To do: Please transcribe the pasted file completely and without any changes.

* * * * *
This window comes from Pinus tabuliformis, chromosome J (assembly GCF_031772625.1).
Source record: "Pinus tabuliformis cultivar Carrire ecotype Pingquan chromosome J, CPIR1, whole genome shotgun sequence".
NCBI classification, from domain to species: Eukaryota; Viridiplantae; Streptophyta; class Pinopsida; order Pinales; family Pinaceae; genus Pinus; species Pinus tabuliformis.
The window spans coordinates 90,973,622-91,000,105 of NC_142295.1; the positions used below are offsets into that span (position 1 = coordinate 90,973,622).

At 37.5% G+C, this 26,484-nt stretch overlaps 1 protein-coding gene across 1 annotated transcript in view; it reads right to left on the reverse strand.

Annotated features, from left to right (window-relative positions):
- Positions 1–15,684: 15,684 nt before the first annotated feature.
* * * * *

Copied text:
This window comes from Pinus tabuliformis, chromosome J (assembly GCF_031772625.1).
Source record: "Pinus tabuliformis cultivar Carrire ecotype Pingquan chromosome J, CPIR1, whole genome shotgun sequence".
NCBI classification, from domain to species: Eukaryota; Viridiplantae; Streptophyta; class Pinopsida; order Pinales; family Pinaceae; genus Pinus; species Pinus tabuliformis.
The window spans coordinates 90,973,622-91,000,105 of NC_142295.1; the positions used below are offsets into that span (position 1 = coordinate 90,973,622).

At 37.5% G+C, this 26,484-nt stretch overlaps 1 protein-coding gene across 1 annotated transcript in view; it reads right to left on the reverse strand.

Annotated features, from left to right (window-relative positions):
- Positions 1–15,684: 15,684 nt before the first annotated feature.